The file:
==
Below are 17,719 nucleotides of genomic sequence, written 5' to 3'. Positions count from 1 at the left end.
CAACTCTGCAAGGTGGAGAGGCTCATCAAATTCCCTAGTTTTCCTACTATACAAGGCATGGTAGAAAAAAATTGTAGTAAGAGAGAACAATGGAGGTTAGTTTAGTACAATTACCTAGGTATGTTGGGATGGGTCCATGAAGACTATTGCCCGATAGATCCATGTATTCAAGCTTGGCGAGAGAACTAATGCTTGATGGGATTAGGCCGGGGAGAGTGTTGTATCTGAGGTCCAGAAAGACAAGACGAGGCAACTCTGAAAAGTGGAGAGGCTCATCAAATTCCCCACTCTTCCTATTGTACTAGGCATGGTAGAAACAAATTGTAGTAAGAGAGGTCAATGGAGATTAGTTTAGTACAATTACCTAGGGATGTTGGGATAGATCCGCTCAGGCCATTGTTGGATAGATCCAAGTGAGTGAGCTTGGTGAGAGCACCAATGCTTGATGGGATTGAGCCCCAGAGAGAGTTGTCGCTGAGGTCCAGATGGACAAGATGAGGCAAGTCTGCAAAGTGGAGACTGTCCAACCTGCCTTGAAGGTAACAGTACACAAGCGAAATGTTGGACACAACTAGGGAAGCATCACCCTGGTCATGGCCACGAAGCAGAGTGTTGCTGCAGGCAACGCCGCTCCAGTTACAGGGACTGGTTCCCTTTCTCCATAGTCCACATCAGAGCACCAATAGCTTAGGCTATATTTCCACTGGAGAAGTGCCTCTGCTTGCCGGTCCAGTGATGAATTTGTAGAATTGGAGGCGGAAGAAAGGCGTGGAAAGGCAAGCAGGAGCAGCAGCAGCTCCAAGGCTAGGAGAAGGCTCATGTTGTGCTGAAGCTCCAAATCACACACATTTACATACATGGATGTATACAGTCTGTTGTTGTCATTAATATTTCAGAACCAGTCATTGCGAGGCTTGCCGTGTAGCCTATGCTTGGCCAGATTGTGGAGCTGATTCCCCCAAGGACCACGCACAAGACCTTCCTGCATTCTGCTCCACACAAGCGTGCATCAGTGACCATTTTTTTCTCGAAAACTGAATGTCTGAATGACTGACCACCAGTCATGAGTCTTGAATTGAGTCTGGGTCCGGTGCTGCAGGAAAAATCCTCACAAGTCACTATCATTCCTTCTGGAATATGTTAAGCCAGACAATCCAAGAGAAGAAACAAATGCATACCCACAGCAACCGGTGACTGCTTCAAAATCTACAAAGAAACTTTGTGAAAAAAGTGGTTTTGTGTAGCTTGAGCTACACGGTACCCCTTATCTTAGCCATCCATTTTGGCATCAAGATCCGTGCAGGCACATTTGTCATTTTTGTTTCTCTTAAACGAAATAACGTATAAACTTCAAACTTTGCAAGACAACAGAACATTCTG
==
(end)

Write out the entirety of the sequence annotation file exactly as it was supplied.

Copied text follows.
Below are 17,719 nucleotides of genomic sequence, written 5' to 3'. Positions count from 1 at the left end.
CAACTCTGCAAGGTGGAGAGGCTCATCAAATTCCCTAGTTTTCCTACTATACAAGGCATGGTAGAAAAAAATTGTAGTAAGAGAGAACAATGGAGGTTAGTTTAGTACAATTACCTAGGTATGTTGGGATGGGTCCATGAAGACTATTGCCCGATAGATCCATGTATTCAAGCTTGGCGAGAGAACTAATGCTTGATGGGATTAGGCCGGGGAGAGTGTTGTATCTGAGGTCCAGAAAGACAAGACGAGGCAACTCTGAAAAGTGGAGAGGCTCATCAAATTCCCCACTCTTCCTATTGTACTAGGCATGGTAGAAACAAATTGTAGTAAGAGAGGTCAATGGAGATTAGTTTAGTACAATTACCTAGGGATGTTGGGATAGATCCGCTCAGGCCATTGTTGGATAGATCCAAGTGAGTGAGCTTGGTGAGAGCACCAATGCTTGATGGGATTGAGCCCCAGAGAGAGTTGTCGCTGAGGTCCAGATGGACAAGATGAGGCAAGTCTGCAAAGTGGAGACTGTCCAACCTGCCTTGAAGGTAACAGTACACAAGCGAAATGTTGGACACAACTAGGGAAGCATCACCCTGGTCATGGCCACGAAGCAGAGTGTTGCTGCAGGCAACGCCGCTCCAGTTACAGGGACTGGTTCCCTTTCTCCATAGTCCACATCAGAGCACCAATAGCTTAGGCTATATTTCCACTGGAGAAGTGCCTCTGCTTGCCGGTCCAGTGATGAATTTGTAGAATTGGAGGCGGAAGAAAGGCGTGGAAAGGCAAGCAGGAGCAGCAGCAGCTCCAAGGCTAGGAGAAGGCTCATGTTGTGCTGAAGCTCCAAATCACACACATTTACATACATGGATGTATACAGTCTGTTGTTGTCATTAATATTTCAGAACCAGTCATTGCGAGGCTTGCCGTGTAGCCTATGCTTGGCCAGATTGTGGAGCTGATTCCCCCAAGGACCACGCACAAGACCTTCCTGCATTCTGCTCCACACAAGCGTGCATCAGTGACCATTTTTTTCTCGAAAACTGAATGTCTGAATGACTGACCACCAGTCATGAGTCTTGAATTGAGTCTGGGTCCGGTGCTGCAGGAAAAATCCTCACAAGTCACTATCATTCCTTCTGGAATATGTTAAGCCAGACAATCCAAGAGAAGAAACAAATGCATACCCACAGCAACCGGTGACTGCTTCAAAATCTACAAAGAAACTTTGTGAAAAAAGTGGTTTTGTGTAGCTTGAGCTACACGGTACCCCTTATCTTAGCCATCCATTTTGGCATCAAGATCCGTGCAGGCACATTTGTCATTTTTGTTTCTCTTAAACGAAATAACGTATAAACTTCAAACTTTGCAAGACAACAGAACATTCTG